The Frugal Rule: 10% of Your Income
For many people, I think that will be between 10–15% of their income. So if you earn $25,000 a year, that’s going to be a high-mileage used car for $2,500–$3,000. If you earn $80,000, that’s a used car for around $10,000 or $12,000. (Yes, this is the harsh reality of being good with money.)
But here’s the thing: I’m not that frugal. I know that’s weird coming from a personal finance blogger, but I’ve always been honest about the fact that I’m more of a natural-born spender than a saver. I’ve checked myself in a lot of ways and become better at making frugal decisions, but I don’t have that passion for spending as little as I can at every turn (though I’m often jealous of those who do).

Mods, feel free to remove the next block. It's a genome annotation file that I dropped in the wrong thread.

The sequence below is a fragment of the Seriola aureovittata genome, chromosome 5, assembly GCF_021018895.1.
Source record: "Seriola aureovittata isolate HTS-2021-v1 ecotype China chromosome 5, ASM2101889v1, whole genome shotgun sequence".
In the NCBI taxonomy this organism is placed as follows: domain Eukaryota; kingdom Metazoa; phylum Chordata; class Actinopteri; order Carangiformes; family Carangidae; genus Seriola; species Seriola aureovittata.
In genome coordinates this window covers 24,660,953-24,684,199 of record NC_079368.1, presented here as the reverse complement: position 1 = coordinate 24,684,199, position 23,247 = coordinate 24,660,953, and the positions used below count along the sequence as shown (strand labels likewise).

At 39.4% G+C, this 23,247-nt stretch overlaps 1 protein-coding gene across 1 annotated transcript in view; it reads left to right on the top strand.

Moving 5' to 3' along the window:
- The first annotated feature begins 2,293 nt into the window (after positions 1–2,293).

I also value cars. I enjoy driving and taking care of vehicles, so I’m willing to spend a bit more — without going overboard — on my vehicles.
The Compromise: 20% of Your Income
For me, if I’m going to buy a new car, I want something that’s as safe and reliable as possible for my needs. Especially with a young family and two busy working parents, reliability is key — sending the car to the shop all the time would be a hassle.
The last two vehicles I’ve bought have been between two and three years old with around 20,000 miles on them. The newness of the cars was good for their reliability, but the fact that they were used took thousands off the price compared to buying a new one.
“How much car you can afford?” is a different question than “How much should you spend on a new car?”
A loan officer will look at your income and credit report and say, “You can afford $650 a month.” You could finance a new Porsche for $650 a month if they stretch the loan out long enough, but you certainly shouldn’t spend that much on a car.